How To Do Single Arm Farmer's Walk

Single Arm Farmer’s Walk (How To, Muscles Worked, Benefits)

The Single Arm Farmer’s Walk, also known as a Suitcase Carry, is a unique core exercise that emphasizes stabilization in the frontal plane. As you walk, the core has to continuously work to stabilize an upright torso, not allowing the body to bend to one side.

In this guide, I’m going to teach you how to do Single Arm Farmer’s Walks including some important coaching points and a few alternative exercises.

How To Do Single Arm Farmer’s Walk

Equipment Needed

  • Dumbbell or Kettlebell

Muscles Worked

Single Arm Farmer’s Walks work many major muscle groups in the body. A few of the biggest focuses are:

  • Quadratus Laborum (QL)
  • Gluteus Medius
  • Core Abdominals (Obliques Externus Abdominis, Rectus Femoris)
  • Erector Spinae
  • Secondarily: Forearms & Trapezius

How To

  • Grab a single kettlebell or dumbbell.
  • Brace the core and begin walking in a slow, controlled manner.
  • As you walk, focus on keeping the core braced and the shoulders and hips square and level.
  • Once you cover the assigned distance (or time), switch hands and repeat on the opposite side.

Coaching Points

You do not need to grab the heaviest kettlebell you can find. Find a weight that you can walk with and maintain proper form.

Don’t rush through. Single Arm Farmer’s Walk can be done for time or for distance. If going for distance, it should not be a speed walk to cover the ground as fast as possible. Stay under control and focus on form.


Potential benefits of Single Arm Farmers Walk are:

  • Improved Grip Strength: Doing single-arm farmers walks helps to strengthen your grip and forearm muscles, which can be beneficial for any type of physical activity.
  • Core Strength: When done correctly, single-arm farmers walks can help to improve your core strength and stability.
  • Balance and Coordination: Single-arm farmers walks can help to improve your balance and coordination.
  • Injury Prevention: Having a strong grip and core strength can help to reduce your risk of injury.
  • Improved Posture: Doing single-arm farmers walks can help to improve your posture, which can lead to more efficient movement patterns.
  • Carrying Grocery Bags: If nothing else, this exercise will help you be able to make that walk from the car to the kitchen in one trip.

How Many Reps?

Generally 2 to 4 sets, about 30 to 60 seconds per set. They are a perfect exercise to superset with supplemental exercises (like triceps and biceps for example) at the end of a workout.

Single Arm Farmer’s Walk Variations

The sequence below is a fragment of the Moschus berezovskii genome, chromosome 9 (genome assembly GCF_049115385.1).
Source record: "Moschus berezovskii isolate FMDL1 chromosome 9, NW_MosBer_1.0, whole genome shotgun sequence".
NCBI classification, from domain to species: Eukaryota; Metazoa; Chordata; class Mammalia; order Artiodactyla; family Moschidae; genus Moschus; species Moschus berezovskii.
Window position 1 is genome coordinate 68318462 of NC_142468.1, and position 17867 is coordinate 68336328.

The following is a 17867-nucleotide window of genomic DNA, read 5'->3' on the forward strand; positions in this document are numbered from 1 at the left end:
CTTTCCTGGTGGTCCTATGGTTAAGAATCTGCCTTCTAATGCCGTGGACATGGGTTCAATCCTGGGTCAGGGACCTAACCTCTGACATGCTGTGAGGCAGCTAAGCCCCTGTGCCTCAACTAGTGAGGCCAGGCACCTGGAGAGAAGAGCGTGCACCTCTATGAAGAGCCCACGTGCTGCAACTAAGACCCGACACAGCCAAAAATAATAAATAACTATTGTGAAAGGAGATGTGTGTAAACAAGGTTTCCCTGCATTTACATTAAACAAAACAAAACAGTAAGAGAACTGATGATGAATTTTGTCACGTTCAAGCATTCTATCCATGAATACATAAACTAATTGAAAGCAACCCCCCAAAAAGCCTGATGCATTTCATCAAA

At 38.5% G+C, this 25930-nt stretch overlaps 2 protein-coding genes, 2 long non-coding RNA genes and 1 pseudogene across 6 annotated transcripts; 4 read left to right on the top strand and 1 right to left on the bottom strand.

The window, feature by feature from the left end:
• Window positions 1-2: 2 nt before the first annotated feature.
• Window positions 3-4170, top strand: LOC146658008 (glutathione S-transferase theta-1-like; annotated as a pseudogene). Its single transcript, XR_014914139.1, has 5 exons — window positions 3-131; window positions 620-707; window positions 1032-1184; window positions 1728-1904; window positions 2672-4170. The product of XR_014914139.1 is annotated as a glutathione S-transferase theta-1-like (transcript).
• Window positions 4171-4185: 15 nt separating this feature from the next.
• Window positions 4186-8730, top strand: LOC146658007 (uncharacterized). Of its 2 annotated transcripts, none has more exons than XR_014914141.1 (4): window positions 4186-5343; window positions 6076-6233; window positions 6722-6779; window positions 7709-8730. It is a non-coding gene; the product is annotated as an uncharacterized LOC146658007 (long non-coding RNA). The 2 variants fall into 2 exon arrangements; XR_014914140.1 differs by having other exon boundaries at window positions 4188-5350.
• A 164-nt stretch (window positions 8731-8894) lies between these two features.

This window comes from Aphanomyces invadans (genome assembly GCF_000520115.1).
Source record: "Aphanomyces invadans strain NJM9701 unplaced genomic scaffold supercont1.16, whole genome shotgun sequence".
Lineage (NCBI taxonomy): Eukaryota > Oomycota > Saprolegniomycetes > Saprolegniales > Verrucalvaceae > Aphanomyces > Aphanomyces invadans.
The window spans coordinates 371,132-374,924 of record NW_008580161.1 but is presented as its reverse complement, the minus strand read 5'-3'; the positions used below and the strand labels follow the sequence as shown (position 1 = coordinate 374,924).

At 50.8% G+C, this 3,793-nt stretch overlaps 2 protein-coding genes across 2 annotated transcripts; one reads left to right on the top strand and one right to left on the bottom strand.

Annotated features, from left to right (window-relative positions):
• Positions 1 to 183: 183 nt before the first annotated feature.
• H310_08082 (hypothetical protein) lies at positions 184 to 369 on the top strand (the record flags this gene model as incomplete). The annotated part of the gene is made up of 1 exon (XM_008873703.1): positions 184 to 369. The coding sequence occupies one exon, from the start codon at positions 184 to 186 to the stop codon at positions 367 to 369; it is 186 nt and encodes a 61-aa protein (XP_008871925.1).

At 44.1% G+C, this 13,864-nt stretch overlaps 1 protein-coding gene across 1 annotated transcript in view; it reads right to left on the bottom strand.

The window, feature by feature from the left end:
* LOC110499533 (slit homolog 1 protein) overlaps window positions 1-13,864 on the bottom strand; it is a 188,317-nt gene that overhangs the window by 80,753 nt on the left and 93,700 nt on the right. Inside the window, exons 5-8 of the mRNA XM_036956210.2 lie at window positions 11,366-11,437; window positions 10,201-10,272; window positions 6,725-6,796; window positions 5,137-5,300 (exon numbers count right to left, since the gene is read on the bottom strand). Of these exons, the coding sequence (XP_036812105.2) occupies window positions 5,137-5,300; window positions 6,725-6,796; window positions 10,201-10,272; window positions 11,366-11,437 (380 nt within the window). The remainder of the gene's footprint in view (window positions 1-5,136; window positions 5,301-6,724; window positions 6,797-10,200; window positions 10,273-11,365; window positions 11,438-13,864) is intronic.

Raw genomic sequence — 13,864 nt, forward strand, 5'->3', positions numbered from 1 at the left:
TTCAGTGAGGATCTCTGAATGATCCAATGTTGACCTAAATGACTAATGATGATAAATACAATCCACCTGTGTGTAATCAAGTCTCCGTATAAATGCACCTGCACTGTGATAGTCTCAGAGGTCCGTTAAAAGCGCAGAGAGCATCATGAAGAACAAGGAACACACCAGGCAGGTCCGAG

Here are a few farmers carry variations that you can do by simply changing the position of where you hold the kettlebell.

Shoulder Level Carry

Curl the kettlebell up to shoulder height for a more challenging variation. Now the shoulder becomes more involved in the stabilization process.

And, because the kettlebell is not bottom-up it becomes harder to balance and will also challenge the grip more. (Using a dumbbell is much more forgiving)

Overhead Carry

Another challenging variation is to hold the kettlebell overhead. The overhead position in this variation will emphasize shoulder stabilization in addition to core stabilization.

Single Arm Farmer’s Walk Alternatives

Lateral Plank

Lateral Plank

If you don’t have a dumbbell or kettlebell to work with, Lateral Planks are a great alternative. They also emphasize core stability in the front plane.

You don’t get the added benefit of stabilizing while moving which is one of the aspects of the Single Arm Farmer’s Walk that makes it such a great movement, but if you’re short on equipment Lateral Planks can work great as a substitution.

Stir the Pot

Stir The Pot

Stir the Pot is a very challenging core stabilization movement that is often underestimated by some of the athletes I train. The exercise looks simple enough: do a plank with your forearms on a stability ball and move them around in small circles.

However, the bracing, balancing and counterbalancing that your core has to do to keep your body stable while it shifts around on a stability ball will challenge even the most advanced lifter.

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Need a Training Program?

Coach Horton has 20 years of experience training elite level athletes at schools like the University of Tennessee and Georgia Tech. He has also written plenty of programs for other coaches and friends and family.

So, whether you need a program to improve your performance in your sport or you just want to look good at the beach, there is a program designed just for you.

More Links and Info

Looking for some more great exercises to take your training program to the next level? Check out our core exercise library and crush your goals!

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